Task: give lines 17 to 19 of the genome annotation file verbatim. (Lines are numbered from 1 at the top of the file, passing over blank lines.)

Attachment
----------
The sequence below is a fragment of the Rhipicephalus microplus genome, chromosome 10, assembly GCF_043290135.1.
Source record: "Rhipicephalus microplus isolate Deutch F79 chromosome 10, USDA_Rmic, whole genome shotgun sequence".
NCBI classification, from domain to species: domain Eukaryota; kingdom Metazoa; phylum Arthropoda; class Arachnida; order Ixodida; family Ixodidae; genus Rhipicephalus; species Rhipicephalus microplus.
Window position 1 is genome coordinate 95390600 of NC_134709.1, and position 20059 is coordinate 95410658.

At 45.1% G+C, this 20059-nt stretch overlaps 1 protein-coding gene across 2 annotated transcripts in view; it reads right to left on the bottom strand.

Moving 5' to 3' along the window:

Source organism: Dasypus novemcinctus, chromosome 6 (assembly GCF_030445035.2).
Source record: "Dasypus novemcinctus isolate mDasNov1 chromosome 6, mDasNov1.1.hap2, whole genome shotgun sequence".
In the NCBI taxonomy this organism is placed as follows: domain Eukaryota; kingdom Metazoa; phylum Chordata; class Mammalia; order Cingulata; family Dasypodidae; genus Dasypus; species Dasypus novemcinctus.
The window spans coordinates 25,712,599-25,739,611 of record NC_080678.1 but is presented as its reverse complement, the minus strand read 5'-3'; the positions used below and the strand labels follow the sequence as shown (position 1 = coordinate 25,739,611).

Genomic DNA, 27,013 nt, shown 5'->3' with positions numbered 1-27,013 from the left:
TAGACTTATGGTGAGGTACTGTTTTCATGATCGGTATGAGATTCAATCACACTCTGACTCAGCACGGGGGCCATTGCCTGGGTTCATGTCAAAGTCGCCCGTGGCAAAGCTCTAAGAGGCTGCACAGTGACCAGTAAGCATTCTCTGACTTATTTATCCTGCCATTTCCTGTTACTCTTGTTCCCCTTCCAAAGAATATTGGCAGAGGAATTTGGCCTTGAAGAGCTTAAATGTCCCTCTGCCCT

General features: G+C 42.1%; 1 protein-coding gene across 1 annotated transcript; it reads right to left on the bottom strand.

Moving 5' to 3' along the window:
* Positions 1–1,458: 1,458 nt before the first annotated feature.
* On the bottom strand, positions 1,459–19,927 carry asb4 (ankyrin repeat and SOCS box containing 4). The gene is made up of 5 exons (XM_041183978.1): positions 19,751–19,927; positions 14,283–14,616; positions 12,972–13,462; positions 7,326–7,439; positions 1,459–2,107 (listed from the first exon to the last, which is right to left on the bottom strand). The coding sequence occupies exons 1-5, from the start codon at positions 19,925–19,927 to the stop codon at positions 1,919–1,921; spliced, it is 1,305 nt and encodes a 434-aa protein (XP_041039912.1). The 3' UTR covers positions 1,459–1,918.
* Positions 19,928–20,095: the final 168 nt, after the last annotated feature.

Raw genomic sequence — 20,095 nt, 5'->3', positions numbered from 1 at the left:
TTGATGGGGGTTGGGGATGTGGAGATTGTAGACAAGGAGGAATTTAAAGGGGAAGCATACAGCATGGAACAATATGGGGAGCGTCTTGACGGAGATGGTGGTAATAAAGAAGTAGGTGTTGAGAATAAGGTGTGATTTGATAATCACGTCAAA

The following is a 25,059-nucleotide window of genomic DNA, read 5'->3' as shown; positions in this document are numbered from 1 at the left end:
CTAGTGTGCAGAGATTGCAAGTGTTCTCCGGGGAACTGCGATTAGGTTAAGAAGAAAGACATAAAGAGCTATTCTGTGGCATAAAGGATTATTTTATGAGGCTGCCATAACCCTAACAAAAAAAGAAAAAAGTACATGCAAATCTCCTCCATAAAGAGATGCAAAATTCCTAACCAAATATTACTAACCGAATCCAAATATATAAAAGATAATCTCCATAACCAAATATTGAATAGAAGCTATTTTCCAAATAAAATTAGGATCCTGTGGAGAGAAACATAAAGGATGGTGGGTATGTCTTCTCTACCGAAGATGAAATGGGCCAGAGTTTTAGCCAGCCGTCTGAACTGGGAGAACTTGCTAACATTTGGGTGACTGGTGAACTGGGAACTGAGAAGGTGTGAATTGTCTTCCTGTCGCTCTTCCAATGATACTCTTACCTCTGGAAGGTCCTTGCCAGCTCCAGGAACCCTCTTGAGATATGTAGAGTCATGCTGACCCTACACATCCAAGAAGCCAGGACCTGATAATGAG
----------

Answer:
* Positions 19,928–20,095: the final 168 nt, after the last annotated feature.

Raw genomic sequence — 20,095 nt, 5'->3', positions numbered from 1 at the left:
TTGATGGGGGTTGGGGATGTGGAGATTGTAGACAAGGAGGAATTTAAAGGGGAAGCATACAGCATGGAACAATATGGGGAGCGTCTTGACGGAGATGGTGGTAATAAAGAAGTAGGTGTTGAGAATAAGGTGTGATTTGATAATCACGTCAAA